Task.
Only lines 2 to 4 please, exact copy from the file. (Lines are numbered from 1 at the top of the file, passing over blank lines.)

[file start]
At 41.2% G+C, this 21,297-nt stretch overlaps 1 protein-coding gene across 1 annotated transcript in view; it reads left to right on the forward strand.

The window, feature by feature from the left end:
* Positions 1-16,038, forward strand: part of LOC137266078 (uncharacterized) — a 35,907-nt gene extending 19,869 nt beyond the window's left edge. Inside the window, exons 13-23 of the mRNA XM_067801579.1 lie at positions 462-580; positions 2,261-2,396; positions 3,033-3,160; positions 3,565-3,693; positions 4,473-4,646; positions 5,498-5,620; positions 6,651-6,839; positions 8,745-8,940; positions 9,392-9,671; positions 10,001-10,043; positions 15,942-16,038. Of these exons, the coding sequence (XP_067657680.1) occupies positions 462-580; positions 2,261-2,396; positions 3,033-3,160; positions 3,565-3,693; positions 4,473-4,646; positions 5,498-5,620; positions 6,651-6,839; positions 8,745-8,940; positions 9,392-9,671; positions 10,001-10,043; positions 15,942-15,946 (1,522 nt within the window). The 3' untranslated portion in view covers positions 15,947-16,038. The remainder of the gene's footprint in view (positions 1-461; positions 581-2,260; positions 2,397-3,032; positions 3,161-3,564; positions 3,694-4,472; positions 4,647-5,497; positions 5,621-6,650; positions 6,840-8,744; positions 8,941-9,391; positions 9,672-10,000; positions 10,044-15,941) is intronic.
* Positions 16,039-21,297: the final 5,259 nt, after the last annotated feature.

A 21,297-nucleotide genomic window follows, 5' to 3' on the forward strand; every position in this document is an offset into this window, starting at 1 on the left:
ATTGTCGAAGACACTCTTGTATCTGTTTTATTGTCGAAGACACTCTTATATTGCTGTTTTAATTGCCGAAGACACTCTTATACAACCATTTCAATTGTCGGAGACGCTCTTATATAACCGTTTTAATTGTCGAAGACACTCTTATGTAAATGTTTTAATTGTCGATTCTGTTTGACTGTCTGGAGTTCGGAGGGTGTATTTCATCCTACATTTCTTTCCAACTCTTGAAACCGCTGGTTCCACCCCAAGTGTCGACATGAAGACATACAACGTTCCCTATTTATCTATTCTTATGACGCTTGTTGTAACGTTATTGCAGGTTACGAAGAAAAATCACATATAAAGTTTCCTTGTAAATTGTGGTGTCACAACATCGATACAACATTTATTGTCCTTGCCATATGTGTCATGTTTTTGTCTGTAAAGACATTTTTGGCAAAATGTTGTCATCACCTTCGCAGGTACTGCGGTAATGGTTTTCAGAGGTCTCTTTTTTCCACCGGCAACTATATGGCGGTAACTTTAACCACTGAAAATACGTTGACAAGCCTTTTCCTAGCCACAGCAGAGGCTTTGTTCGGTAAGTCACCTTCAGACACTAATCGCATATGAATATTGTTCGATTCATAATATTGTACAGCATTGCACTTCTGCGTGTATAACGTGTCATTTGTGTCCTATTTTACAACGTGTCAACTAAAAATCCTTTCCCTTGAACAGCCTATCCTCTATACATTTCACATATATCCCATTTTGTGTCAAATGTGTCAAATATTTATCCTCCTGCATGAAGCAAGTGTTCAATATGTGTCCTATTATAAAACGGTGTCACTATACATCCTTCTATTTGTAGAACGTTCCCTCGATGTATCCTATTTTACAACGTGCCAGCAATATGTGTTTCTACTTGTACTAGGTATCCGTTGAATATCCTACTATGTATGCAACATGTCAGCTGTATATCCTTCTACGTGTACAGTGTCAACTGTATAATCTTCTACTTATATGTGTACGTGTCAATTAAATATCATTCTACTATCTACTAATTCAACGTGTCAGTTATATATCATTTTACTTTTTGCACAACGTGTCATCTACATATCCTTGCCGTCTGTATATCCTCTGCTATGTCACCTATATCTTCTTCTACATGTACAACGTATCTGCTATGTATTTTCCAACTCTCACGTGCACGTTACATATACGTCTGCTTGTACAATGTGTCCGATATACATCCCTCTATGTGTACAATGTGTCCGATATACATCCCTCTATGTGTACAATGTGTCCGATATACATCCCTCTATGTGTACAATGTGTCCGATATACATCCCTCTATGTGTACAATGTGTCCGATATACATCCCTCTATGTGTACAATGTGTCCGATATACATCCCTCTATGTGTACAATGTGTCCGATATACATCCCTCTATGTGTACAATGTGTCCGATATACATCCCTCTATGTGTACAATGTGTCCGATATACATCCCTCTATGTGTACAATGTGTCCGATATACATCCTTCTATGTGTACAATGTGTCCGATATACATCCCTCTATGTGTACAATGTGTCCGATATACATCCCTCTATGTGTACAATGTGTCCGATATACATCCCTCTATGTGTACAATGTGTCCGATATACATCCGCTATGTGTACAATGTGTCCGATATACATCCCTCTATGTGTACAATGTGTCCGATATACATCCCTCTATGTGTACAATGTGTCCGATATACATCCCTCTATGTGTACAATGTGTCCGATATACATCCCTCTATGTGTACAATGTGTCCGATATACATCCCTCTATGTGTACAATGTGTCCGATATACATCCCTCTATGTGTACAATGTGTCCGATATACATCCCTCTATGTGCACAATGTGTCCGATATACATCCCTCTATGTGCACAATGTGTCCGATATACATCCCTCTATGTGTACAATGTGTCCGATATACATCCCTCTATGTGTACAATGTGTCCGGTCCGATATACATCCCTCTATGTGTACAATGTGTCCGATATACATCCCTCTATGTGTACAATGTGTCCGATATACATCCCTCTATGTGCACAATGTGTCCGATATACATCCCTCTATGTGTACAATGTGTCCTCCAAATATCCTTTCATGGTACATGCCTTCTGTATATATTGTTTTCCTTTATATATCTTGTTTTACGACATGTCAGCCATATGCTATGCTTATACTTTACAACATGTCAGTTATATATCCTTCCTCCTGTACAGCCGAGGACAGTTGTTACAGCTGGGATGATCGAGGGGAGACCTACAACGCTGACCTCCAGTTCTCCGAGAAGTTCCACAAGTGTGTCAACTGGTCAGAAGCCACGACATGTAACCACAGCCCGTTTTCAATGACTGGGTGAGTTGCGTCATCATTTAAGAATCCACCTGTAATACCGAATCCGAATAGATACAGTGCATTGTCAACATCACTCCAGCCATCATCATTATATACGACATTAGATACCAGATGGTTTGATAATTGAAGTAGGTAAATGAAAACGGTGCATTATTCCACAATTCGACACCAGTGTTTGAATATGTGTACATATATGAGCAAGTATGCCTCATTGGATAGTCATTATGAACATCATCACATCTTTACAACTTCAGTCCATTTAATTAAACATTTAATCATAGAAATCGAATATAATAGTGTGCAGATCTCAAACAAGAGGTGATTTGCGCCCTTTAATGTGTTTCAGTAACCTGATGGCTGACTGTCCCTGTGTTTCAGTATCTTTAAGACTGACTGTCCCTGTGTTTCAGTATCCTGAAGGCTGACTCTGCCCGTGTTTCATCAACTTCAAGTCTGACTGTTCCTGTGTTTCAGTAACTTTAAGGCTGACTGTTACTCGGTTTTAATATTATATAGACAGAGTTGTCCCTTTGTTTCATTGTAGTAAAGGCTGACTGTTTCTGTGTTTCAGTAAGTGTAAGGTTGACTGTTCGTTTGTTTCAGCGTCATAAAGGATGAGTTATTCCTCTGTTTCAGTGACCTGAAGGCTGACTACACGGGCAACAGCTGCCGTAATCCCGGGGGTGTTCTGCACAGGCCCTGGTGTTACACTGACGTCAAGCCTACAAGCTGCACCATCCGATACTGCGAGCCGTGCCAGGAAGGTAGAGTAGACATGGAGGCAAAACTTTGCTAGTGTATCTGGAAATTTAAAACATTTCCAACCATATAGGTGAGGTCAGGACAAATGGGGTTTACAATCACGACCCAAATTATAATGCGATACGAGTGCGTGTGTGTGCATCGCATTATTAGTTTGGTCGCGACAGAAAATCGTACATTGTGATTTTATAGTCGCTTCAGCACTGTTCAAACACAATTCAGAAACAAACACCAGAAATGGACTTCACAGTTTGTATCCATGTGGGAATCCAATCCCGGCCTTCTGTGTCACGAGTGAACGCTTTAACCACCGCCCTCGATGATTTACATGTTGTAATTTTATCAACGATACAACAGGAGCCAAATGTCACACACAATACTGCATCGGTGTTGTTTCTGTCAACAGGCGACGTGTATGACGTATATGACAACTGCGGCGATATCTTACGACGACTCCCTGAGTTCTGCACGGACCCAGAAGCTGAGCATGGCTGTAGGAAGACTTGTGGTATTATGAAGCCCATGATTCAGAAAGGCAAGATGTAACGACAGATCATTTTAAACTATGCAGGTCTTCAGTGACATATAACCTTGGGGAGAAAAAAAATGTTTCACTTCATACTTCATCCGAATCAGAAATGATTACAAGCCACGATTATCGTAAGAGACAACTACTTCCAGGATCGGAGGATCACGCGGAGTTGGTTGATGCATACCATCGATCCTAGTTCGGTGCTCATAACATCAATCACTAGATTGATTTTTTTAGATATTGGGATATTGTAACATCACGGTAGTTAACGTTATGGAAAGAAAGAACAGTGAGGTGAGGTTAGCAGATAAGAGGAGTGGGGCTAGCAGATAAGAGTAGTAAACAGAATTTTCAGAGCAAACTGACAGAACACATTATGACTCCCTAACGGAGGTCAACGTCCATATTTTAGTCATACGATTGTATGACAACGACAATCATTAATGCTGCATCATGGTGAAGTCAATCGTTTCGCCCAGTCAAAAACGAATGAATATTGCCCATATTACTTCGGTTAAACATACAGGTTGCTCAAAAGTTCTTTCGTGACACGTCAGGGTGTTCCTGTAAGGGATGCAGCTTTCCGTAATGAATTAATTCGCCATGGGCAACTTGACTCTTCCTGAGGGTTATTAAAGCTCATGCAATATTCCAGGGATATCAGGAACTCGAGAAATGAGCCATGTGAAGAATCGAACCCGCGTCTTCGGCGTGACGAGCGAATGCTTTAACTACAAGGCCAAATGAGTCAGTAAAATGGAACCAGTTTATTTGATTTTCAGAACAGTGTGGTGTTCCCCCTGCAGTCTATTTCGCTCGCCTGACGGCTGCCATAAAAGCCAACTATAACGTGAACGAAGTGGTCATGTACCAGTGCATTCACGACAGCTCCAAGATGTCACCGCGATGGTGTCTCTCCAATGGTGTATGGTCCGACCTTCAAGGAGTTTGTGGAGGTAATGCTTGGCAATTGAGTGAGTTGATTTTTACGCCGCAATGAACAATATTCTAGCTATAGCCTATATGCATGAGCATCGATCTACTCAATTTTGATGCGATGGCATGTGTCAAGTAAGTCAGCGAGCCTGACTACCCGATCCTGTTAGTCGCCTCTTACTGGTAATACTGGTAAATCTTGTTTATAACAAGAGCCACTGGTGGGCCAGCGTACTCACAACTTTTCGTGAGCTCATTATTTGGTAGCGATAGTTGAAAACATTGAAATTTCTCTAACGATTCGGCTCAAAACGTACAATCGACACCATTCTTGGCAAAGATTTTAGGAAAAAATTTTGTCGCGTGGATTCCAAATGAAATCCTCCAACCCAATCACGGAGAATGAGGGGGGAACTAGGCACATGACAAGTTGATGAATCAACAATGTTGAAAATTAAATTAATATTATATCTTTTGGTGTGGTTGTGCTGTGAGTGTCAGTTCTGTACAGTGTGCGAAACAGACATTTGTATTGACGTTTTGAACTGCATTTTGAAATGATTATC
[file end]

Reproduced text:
The window, feature by feature from the left end:
* Positions 1-16,038, forward strand: part of LOC137266078 (uncharacterized) — a 35,907-nt gene extending 19,869 nt beyond the window's left edge. Inside the window, exons 13-23 of the mRNA XM_067801579.1 lie at positions 462-580; positions 2,261-2,396; positions 3,033-3,160; positions 3,565-3,693; positions 4,473-4,646; positions 5,498-5,620; positions 6,651-6,839; positions 8,745-8,940; positions 9,392-9,671; positions 10,001-10,043; positions 15,942-16,038. Of these exons, the coding sequence (XP_067657680.1) occupies positions 462-580; positions 2,261-2,396; positions 3,033-3,160; positions 3,565-3,693; positions 4,473-4,646; positions 5,498-5,620; positions 6,651-6,839; positions 8,745-8,940; positions 9,392-9,671; positions 10,001-10,043; positions 15,942-15,946 (1,522 nt within the window). The 3' untranslated portion in view covers positions 15,947-16,038. The remainder of the gene's footprint in view (positions 1-461; positions 581-2,260; positions 2,397-3,032; positions 3,161-3,564; positions 3,694-4,472; positions 4,647-5,497; positions 5,621-6,650; positions 6,840-8,744; positions 8,941-9,391; positions 9,672-10,000; positions 10,044-15,941) is intronic.
* Positions 16,039-21,297: the final 5,259 nt, after the last annotated feature.